Our study found that links between the cultural and commercial sectors at the mission level depend largely on individual attitudes and resources. In Chile, the embassy’s trade side is taking advantage of that country’s interest in second-language learning to promote Canada’s language industries. However, trade officials in another embassy advised us that cultural industries are not a priority, while noting that the Quebec office in the same country was very active in this sector. Elsewhere, we were told that it is Canadian Heritage’s responsibility to take care of cultural industries. Other officials were more sensitive to the mutual benefits to be gained from stronger links between cultural and commercial promotion, suggesting enhanced training opportunities related to Canada’s cultural industries for officers in both sectors. Canadian Heritage is helping to build bridges at the mission level by planning to increase the number of cultural trade experts posted abroad, but a broader strategy is needed.

We also learned of foreign trade shows and expositions where limited resources were said to have prevented missions from ensuring a strong federal presence to match provincial participation. These situations should be closely monitored by headquarters, which should ensure levels of federal participation consistent with Canada’s linguistic duality. The recent separation of DFAIT into two departments must not diminish the government’s ability to effect positive change in this area.

The Commissioner therefore recommends that:

15. the Department of Foreign Affairs, in cooperation with the Department of International Trade and Canadian Heritage, develop an action plan by December 31, 2004, designed to ensure closer integration of the cultural and commercial activities of our diplomatic missions.

The Government of Canada stated that it “supports the goal of ensuring closer integration of the cultural and commercial activities of our diplomatic missions.”

It added, “Canada’s arts and cultural products and services help to express our diversity, values and identity, but also are an important element of Canada’s new economy and an essential part of our export story.

“Because of extreme variations in the staff and funding available to each mission, [the Department of Foreign Affairs’] network for promoting cultural and commercial activities is necessarily hybrid. The same holds true for promoting education services. Some missions are fortunate enough to have employees assigned to those duties in separate divisions. Others have to incorporate those activities into the same division, be it a general relations division, a cultural or academic affairs division, a public affairs division, or a communications or trade division.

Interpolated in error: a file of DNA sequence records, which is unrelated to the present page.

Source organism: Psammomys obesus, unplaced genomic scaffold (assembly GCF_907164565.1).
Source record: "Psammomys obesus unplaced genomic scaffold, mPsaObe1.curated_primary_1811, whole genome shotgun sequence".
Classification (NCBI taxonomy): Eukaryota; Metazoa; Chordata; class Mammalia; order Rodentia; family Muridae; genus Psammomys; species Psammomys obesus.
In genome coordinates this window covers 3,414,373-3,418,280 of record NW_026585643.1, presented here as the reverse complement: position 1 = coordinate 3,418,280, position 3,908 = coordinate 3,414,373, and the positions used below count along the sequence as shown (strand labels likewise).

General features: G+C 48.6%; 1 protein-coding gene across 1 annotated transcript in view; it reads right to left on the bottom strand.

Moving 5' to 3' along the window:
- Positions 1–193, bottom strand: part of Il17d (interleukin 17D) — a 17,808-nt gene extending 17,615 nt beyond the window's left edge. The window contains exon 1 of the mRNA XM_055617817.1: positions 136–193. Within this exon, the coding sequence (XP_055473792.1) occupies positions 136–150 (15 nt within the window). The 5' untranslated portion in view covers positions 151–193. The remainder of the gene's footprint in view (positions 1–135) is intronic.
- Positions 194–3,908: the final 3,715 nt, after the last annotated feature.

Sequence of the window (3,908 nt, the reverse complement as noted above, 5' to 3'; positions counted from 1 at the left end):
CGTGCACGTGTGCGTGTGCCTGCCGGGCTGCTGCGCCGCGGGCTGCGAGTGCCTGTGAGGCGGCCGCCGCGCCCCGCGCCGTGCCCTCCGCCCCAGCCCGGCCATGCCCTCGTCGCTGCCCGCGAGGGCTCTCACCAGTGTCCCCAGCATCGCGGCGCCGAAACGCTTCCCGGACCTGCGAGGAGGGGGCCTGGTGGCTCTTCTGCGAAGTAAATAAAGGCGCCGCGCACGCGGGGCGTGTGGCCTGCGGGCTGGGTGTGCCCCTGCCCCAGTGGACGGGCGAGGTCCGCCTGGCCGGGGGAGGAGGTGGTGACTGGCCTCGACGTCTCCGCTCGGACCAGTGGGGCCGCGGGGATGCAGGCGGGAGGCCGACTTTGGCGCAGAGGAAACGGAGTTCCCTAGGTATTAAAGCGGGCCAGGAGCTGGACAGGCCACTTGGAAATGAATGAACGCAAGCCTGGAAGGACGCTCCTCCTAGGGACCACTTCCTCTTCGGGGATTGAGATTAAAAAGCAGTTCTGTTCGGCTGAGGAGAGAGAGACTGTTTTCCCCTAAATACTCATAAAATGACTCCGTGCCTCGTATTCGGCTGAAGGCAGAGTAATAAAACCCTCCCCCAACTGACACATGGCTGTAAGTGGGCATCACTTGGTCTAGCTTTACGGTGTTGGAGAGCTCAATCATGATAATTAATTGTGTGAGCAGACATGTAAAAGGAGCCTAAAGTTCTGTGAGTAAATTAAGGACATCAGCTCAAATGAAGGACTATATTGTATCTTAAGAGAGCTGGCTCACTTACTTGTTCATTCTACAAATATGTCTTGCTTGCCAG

“Activities are already seamlessly integrated on several levels, and affected employees in missions and the Arts and Cultural Industries Promotion Division and the International Academic Relations Division work in close consultation. The exceptions highlighted in the report are not representative, and the means to remedy problems that arise are already at hand. With respect to relations between [the Department of Foreign Affairs] and [the Department of International Trade] in terms of promoting arts and cultural industries, the possibility of a memorandum of understanding was already being examined before the report was received. The MOU would be designed to strengthen and continue that integration process.”


>15. According to DFAIT’s 2003 study of Canada’s bilingual image in the United States, 12 million Americans are of French heritage and almost two million speak French at home, including more than 200,000 in New York alone. French is the third most spoken language in the United States, after English and Spanish.

16. The use of electronic communications in this sector may sometimes be a factor in language choice. TCS clients often initiate communications by completing electronic forms in an interactive database known as the Virtual Trade Commissioner Service. The Internet site and the forms are available in both English and French and the site indicates the language or languages spoken by TCS officers at each mission. Despite these measures, at least two officials recalled instances where clients realized that they could truly deal with the mission in French only after making direct contact with a TCS officer, either by phone or in person.